Even more than after the first presidential debate, Tuesday’s town hall in New York crystallized the differences between President Obama and former Governor Mitt Romney for Jewish voters. And although Republicans strategists have been working overtime to court the American Jewish community, it is increasingly obvious that Romney’s agenda conflicts with core Jewish values.
Perhaps the most striking revelation from Tuesday’s debate involves Romney’s policies toward women. American Jews hold overwhelmingly progressive values on gender equality, so this issue is an important bellwether for understanding whether Romney can win the community’s support.
When asked by a young woman how he would rectify discrepancies between men and women in the workplace, pointing out how women routinely make less than men for doing the same work, Romney fumbled. Not only did his rambling response never address the question, his comments betrayed a basic insensitivity.
The closest thing he could offer to a coherent policy involved boasts that he once let a female employee have a flexible work schedule and that his administration in Massachusetts was given “binders full of women” from outside groups when they could not find enough notable female Republicans to serve in his cabinet.
Clearly, he has never given serious thought to helping women in the work force, and his team’s position on a woman’s right to choose is also quite chilling. Although Romney pretended to be moderate on abortion during the debate, he has promised to end federal funding for Planned Parenthood, and his vice presidential candidate said just last week that “the policy of a Romney administration will be to oppose abortion with exceptions for rape, incest and life of the mother.” Their party’s platform denies women even that right.
Jewish voters overwhelmingly support a woman’s right to choose, and they oppose Republican efforts throughout the nation to roll back this long-established principle. It will take far more than cheap talk if Romney wants to convince U.S. Jews that he will fight for women’s rights in the way that President Obama has already demonstrated.
Indeed, President Obama signed the Lilly Ledbetter Fair Pay Act into law as his first bill upon coming to office, which gives women greater legal recourse for ensuring that they receive equal pay for equal work. He has also appointed two Supreme Court justices, both of them women, who oppose right-wing efforts to repeal Roe v. Wade.
Differences between the two candidates also came into clearer focus on senior citizen’s issues. The Jewish people are particularly attuned to honoring our forefathers and foremothers. Therefore, we tend to perceive Social Security as a covenant — a promise that if you put in a lifetime of hard work and pay your taxes, you should be able to retire without fear of not being able to put food on the table.
We also see Medicare as part of this covenant, and believe that gutting it in the manner that Paul Ryan has proposed is just plain wrong. That is why Jewish voters have reacted so negatively to Romney’s selection of Paul Ryan as his running mate.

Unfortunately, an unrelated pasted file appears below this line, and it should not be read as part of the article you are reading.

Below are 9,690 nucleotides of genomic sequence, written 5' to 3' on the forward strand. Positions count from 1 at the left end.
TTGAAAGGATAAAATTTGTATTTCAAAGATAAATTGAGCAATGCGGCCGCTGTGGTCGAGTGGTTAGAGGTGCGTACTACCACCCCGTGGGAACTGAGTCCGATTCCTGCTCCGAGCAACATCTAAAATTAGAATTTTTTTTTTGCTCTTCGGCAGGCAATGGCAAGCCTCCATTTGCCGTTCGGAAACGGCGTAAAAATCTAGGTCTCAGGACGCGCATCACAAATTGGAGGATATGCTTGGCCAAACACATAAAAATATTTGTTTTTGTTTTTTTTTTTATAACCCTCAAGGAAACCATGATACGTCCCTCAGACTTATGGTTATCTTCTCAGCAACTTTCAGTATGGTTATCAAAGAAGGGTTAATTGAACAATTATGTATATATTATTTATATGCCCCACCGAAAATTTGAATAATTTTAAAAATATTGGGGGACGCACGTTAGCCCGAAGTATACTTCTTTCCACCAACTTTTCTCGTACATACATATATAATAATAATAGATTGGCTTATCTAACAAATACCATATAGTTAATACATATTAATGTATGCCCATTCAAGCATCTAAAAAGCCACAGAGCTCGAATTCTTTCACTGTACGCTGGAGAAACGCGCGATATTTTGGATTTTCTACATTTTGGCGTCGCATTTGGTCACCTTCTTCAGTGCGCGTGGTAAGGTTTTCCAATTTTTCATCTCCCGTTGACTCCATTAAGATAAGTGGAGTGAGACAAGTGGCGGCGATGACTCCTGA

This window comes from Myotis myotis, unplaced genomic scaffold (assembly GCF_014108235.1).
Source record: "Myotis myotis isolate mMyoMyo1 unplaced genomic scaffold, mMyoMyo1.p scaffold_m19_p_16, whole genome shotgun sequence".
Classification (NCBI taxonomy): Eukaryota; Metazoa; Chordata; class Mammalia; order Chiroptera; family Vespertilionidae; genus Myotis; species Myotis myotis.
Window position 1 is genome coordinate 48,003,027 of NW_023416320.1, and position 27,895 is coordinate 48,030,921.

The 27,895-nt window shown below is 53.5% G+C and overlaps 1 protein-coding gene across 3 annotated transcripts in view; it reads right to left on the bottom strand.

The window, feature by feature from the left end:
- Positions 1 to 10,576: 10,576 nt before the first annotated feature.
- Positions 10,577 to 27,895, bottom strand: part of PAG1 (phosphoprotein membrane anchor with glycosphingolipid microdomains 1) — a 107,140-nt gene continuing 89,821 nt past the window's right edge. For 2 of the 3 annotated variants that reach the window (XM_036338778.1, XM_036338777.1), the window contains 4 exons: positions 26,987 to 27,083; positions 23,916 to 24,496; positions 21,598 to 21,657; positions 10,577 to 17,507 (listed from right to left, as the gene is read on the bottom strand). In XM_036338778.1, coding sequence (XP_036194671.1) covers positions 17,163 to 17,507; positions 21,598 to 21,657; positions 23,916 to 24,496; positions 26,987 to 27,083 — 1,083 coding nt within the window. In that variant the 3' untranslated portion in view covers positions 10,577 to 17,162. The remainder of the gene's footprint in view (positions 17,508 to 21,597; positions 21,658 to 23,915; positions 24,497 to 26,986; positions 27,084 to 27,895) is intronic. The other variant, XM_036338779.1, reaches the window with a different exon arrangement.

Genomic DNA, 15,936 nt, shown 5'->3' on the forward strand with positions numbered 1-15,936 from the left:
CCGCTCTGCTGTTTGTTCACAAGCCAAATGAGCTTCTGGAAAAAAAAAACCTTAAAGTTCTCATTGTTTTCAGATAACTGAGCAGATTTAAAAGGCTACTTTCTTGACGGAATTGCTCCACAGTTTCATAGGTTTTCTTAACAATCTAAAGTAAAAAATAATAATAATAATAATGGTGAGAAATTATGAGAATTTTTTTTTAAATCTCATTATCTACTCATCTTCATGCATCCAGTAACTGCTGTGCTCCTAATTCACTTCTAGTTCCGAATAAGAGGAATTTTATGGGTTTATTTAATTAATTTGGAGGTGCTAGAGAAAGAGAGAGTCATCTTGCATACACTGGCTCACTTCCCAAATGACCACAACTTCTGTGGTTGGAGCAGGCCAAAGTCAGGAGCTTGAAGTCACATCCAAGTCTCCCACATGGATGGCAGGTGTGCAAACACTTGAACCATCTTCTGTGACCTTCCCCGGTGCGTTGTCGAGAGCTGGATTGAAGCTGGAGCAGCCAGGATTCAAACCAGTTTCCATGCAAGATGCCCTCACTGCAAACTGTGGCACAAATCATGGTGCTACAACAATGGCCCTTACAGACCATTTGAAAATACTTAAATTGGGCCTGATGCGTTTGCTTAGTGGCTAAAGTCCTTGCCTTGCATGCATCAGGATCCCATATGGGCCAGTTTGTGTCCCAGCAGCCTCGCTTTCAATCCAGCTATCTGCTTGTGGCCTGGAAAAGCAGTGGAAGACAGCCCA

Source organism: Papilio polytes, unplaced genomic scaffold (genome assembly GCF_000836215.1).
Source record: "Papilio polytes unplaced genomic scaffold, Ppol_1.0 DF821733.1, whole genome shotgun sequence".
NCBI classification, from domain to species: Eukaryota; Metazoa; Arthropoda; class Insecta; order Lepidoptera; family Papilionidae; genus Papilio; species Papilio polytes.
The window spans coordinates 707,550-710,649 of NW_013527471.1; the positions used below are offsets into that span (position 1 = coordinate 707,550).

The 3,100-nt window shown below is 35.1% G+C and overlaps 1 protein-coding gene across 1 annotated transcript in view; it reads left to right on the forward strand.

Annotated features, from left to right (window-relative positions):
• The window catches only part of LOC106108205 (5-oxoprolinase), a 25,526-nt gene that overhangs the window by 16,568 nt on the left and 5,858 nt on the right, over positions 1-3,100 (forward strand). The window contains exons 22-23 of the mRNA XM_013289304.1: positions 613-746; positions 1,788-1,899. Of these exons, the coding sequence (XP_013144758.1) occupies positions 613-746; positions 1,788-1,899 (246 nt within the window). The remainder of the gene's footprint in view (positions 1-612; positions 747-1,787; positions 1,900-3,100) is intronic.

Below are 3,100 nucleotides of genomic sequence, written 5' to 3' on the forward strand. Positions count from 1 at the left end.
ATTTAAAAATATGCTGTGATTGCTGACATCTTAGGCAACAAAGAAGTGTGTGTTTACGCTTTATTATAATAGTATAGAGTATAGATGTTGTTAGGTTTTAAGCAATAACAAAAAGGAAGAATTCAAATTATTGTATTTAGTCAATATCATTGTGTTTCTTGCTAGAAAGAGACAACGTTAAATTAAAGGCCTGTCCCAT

In Tuesday’s debate, President Obama did not shy away from drawing firm contrasts with his Republican opponent. When asked by an audience member how a Romney administration would compare to George W. Bush, President Obama pointed out that even “George Bush didn’t propose turning Medicare into a voucher.” He also noted that when Romney trashed 47% of Americans as moochers, he was lumping in “folks on Social Security who’ve worked all their lives.”
There is a reason why Jewish voters in Florida specifically prefer Democrats over Republicans on Social Security by about three to one. They just don’t trust the GOP.
Since he cannot win over Jewish voters on domestic issues, Governor Romney has wrongfully resorted to smearing the president on foreign policy. Romney was so desperate to bash the President’s strong record on Israel that he brought the issue up instead of using his full time to answer a very serious question on Libya. His comments were little more than a blatant attempt to make political points instead of offering serious solutions to genuine global challenges.
Despite Romney’s false claims about the President’s Israel record, President Obama has relentlessly strengthened Israel’s defenses against terrorist attacks. He has boosted Israel’s military aid higher than ever before, and Israel’s prime minister and defense minister have each called his support “unprecedented.”
In fact, in the fight against Iran’s nuclear program, the President has done something that Mitt Romney somehow tries to claim as his own policy idea. Instead of simply saber-rattling and resorting to name-calling, the President has diligently built an unprecedented global sanctions coalition that is devastating the Iranian economy. Iran’s currency has crashed by nearly 40% just in the last month, and this is largely because President Obama was able to convince Europe to copy our sanctions regime. I believe that most Jews understand that now is not the time to change horses, either on helping Israel or stopping Iran — especially when the Commander in Chief of the world’s most powerful military has made it abundantly clear that military force is a very real option for stopping Iran if diplomacy does not achieve a breakthrough.
When Jewish voters go to the polls next month, they will confront stark choices: empty rhetoric or proven leadership on theMiddle East; a progressive social agenda that benefits all Americans or a war on women’s rights and abandoning our seniors. I think I know which choice Jewish voters will prefer.